Thursday 31 May 2012

A Discovery of Witches by Deborah Harkness (All Souls Trilogy #1)

Genres: Adult, Paranormal, Romance
Publication Date: February 8th 2011
Smut-O-Meter: 3 out of 10
My Rating: 4 out of 5


Deep in the stacks of Oxford's Bodleian Library, young scholar Diana Bishop unwittingly calls up a bewitched alchemical manuscript in the course of her research. Descended from an old and distinguished line of witches, Diana wants nothing to do with sorcery; so after a furtive glance and a few notes, she banishes the book to the stacks. But her discovery sets a fantastical underworld stirring, and a horde of daemons, witches, and vampires soon descends upon the library. Diana has stumbled upon a coveted treasure lost for centuries-and she is the only creature who can break its spell.

Debut novelist Deborah Harkness has crafted a mesmerizing and addictive read, equal parts history and magic, romance and suspense. Diana is a bold heroine who meets her equal in vampire geneticist Matthew Clairmont, and gradually warms up to him as their alliance deepens into an intimacy that violates age-old taboos. This smart, sophisticated story harks back to the novels of Anne Rice, but it is as contemporary and sensual as the Twilight series-with an extra serving of historical realism.


This book is so long! Its really only 579 pages, but I read it on an Kindle and if I didn't know better I would have guessed it was much longer than that. Its just that so much happened! From Oxford, to Sept-Tours, to Madison. To think about the times in the Bodleian now, it feels like ages ago.

The story is large and ambitious, more so than I have come to expect from PNR. The romance was definitely consuming and won't disappoint PNR lovers, but it is not the focus. There was so much mystery and danger and discovery. I loved all the history that was incorporated into the story, and the manuscripts that Diana studied. They sounded so beautiful and I have always been fascinated by history, especially art history. Diana was studying the history of science, but those manuscripts sounded like art as well. And there is such a wonderful, large cast of characters. I loved them all, and I hope we get to see them again in the next book.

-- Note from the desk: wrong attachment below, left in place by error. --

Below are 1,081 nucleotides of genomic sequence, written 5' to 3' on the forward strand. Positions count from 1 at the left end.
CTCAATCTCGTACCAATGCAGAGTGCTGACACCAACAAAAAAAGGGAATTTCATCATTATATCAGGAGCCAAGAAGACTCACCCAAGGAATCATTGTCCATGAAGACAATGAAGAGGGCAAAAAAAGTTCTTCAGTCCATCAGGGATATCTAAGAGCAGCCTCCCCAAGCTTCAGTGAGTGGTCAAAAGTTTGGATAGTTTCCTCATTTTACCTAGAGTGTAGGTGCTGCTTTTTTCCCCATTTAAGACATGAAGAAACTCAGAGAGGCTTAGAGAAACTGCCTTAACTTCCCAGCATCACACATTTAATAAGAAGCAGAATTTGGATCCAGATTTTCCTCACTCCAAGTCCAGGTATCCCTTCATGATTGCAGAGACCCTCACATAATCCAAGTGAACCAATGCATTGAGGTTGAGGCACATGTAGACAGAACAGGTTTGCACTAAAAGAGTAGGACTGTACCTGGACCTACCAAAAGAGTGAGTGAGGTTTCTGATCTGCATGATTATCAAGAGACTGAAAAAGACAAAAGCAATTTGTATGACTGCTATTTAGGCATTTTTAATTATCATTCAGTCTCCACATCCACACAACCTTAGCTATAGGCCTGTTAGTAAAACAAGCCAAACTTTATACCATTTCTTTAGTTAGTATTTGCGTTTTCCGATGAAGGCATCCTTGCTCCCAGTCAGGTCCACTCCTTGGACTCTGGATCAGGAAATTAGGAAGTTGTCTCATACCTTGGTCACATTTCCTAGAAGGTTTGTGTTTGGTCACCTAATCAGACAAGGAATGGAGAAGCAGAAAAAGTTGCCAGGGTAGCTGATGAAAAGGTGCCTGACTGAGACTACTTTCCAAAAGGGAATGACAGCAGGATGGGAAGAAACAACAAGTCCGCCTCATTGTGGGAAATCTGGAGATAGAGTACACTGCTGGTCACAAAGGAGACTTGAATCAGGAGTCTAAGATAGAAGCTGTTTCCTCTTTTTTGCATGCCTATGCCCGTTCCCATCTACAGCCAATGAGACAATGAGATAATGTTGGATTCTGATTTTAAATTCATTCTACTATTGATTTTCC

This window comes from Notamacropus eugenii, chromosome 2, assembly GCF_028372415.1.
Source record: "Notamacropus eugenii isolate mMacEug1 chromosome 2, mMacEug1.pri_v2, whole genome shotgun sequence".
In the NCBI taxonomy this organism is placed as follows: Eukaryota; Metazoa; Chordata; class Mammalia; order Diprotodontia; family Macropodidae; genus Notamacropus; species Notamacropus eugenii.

Considering it was an adult PNR I was surprised there was no sex, but not disappointed. There is enough actual romance that the lack of sex was not felt. There was one sexy scene though, but nothing explicit. I would be ok with my teenagers reading this (if I had any).

I really look forward to reading Shadow of Night, and their adventure through history. Although, I really did not understand the last chapter of the book. The four pages with Sarah. What happened? Maybe I will understand it once I read the next book.

"I see that you are behaving like a prince but that doesn't mean you won't behave like a devil at the first opportunity."

Friday 25 May 2012

Masque of the Red Death by Bethany Griffin (Masque of the Red Death #1)

Genres: Young Adult, Sci-fi, Dystopian, Post-Apocalyptic, Romance
Publication Date: April 24th 2012
POV: Female - First-person, Present tense
My Rating: 3 out of 5


Everything is in ruins.

A devastating plague has decimated the population, and those who are left live in fear of catching it as the city crumbles around them.

So what does Araby Worth have to live for?

Nights in the Debauchery Club, beautiful dresses, glittery makeup . . . and tantalizing ways to forget it all.

But in the depths of the club—in the depths of her own despair—Araby will find more than oblivion. She will find Will, the terribly handsome proprietor of the club, and Elliott, the wickedly smart aristocrat. Neither is what he seems. Both have secrets. Everyone does.

And Araby may find not just something to live for, but something to fight for—no matter what it costs her.


I am a little confused about my feelings for this book. I really like the story and the world. Its a dystopian and a lot of dystopians are similar. Its hard to have original dystopians, but enough original factors will help it stand out. And I think this succeeded, or at least came really close. I enjoyed the masks. Disease is a very familiar factor in dystopians, but the masks show social status, and the revealing clothes show whether or not you are diseased, which is new and interesting. There is always rebellion in dystopians, but the fact that there are two separate rebel factions in this, rather than one, is a bit different. With different methods and different agendas, will our heroes have to fight a war on two fronts? It changes things from the norm.

But there are two things that really bothered me about this book, and I'm not sure which hurt its rating more. They were both pretty disappointing. First is the voice of the narrator. Something about the way this was written, first-person present tense, made me imagine the voice in my head to be like Ben Stein's monotone voice. "Bueller, Bueller." And since it was Araby's voice, the MC, it really hurt how I felt about her. It seemed like she was dead inside and she didnt feel anything. The narration had the same tone throughout. When she was happy, when she was scared, when she was suicidal. It took me almost the whole book before I started to care about her, and even then, not as much as I should have.